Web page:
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The establishment clause is the clause in the First Amendment of the U.S. Constitution that prohibits the establishment of religion by Congress.


The establishment clause is the clause in the First Amendment of the U.S. Constitution that prohibits the establishment of religion by Congress. 

This clause not only forbids the government from establishing an official religion, but also prohibits government actions that favor one religion over another. It also prohibits the government from preferring religion over non-religion, or non-religion over religion.

“I don’t think it’s so much a matter of having to make a distinction between the sacred and secular as an individual. It has more to do with thinking about are the laws we’re creating disadvantaging or advantaging any particular religious tradition or ideology,” Rev. Dr. Brian Beckstrom, dean of spiritual life at Wartburg College, said.

In September, President Donald Trump announced his nomination of Amy Coney Barrett to the Supreme Court. Barrett hasn’t attempted to conceal her beliefs on divisive social issues such as abortion. As a profoundly religious woman, her background involves a populist movement of charismatic Catholicism.

“It may be that [politicians] feel that particular law which, although it might conflict with their own personal religious beliefs, is a good thing for the country or protects the rights of others. I think it’s something that takes a lot of self-reflection to be able to determine,” Beckstrom said.

Justices Neil Gorsuch and Brett M. Kavanaugh, Trump’s two previous nominees, had typical backgrounds that are considered traditional for Supreme Court nominees of both parties, featuring Ivy League schools and government jobs on their résumé in addition to establishment religious beliefs.

Barrett encompasses a divergent form of conservatism. Barrett also has experience of clerking for Justice Antonin Scalia. The late justice repeatedly — and scathingly — made clear that he did not believe in any constitutional protection for abortion rights, and that the court was being cowardly.

Scalia was a devout Catholic who strongly opposed abortion and LGBT rights throughout his career. He was also a proponent for a lower wall of separation between church and state – a faulty barrier that would allow affirmations of God by government. All of this pandered him to religious and social conservatives that shared similar views.


“Politicians utilize the moral compass that religion has provided them. I think that from that standpoint, that’s where I see religion’s role in politics. I think that the idea that religion has to be completely isolated from politics entirely is very naïve and in a lot of ways, stupid, to put it simply,” said Reid Kallenbach, president of the Wartburg College Republicans and Wartburg College Turning Point USA.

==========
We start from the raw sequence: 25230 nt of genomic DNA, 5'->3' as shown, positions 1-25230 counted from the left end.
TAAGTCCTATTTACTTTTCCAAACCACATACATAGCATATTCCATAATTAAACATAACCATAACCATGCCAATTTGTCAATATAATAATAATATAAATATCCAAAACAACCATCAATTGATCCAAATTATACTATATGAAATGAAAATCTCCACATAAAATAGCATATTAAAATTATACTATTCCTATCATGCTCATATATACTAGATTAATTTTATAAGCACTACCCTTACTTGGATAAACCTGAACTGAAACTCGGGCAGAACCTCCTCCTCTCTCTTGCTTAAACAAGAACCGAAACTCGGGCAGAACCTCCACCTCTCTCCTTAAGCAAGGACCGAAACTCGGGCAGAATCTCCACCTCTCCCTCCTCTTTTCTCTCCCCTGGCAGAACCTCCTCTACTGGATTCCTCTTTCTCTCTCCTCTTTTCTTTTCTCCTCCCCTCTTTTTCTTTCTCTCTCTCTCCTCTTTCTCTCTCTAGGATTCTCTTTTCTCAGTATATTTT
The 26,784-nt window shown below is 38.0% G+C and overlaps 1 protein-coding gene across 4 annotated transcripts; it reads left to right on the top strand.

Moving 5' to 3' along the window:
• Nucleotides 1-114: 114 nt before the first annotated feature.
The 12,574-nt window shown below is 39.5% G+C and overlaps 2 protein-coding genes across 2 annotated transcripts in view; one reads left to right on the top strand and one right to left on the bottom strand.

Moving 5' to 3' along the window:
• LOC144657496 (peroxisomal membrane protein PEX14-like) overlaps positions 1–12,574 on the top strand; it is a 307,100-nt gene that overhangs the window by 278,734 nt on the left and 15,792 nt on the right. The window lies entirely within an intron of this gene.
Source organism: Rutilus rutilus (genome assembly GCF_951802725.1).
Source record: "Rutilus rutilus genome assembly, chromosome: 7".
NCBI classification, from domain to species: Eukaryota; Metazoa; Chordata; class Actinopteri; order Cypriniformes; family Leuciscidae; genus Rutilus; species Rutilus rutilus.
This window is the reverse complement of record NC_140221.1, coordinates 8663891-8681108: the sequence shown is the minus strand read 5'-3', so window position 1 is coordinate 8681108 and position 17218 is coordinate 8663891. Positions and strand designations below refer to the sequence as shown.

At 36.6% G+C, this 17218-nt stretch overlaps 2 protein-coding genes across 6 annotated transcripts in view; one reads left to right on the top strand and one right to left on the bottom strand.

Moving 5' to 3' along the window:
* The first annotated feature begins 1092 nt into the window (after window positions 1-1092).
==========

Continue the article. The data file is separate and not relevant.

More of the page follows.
The relation between Scalia’s Catholicism and his judicial decision-making was convoluted, however. On one hand, his intensely religious beliefs may have reinforced the certainty of his convictions when it came to legal reasoning.

“Religion is one of the things that people hold very near and dear to their hearts because a lot of religious beliefs and kind of moral ethics are things that people take and transfer into their everyday lives,” Kallenbach said.

Alternately, Scalia vehemently denied that he let his Catholic beliefs dictate his legal judgment.

“I don’t think there’s any such thing as a Catholic judge,” Scalia said in a 2010 interview with the Catholic Review. “The only article in faith that plays any part in my judging is the commandment ‘thou shalt not lie.’”


“There’s nothing really that can stop politicians from having their religious bias if they choose to. It really just depends on who elects them. If they see that as an issue or not,” said Wyatt Hintermeister, President of the Wartburg College Democrats. “How I would like to see it is if politicians were sustaining their beliefs in a way that does not affect or harm anybody else’s decision or religious freedoms.”

If nominated, Barrett would be one of six conservative judges on the Supreme Court. Five of the current eight justices are Catholic.

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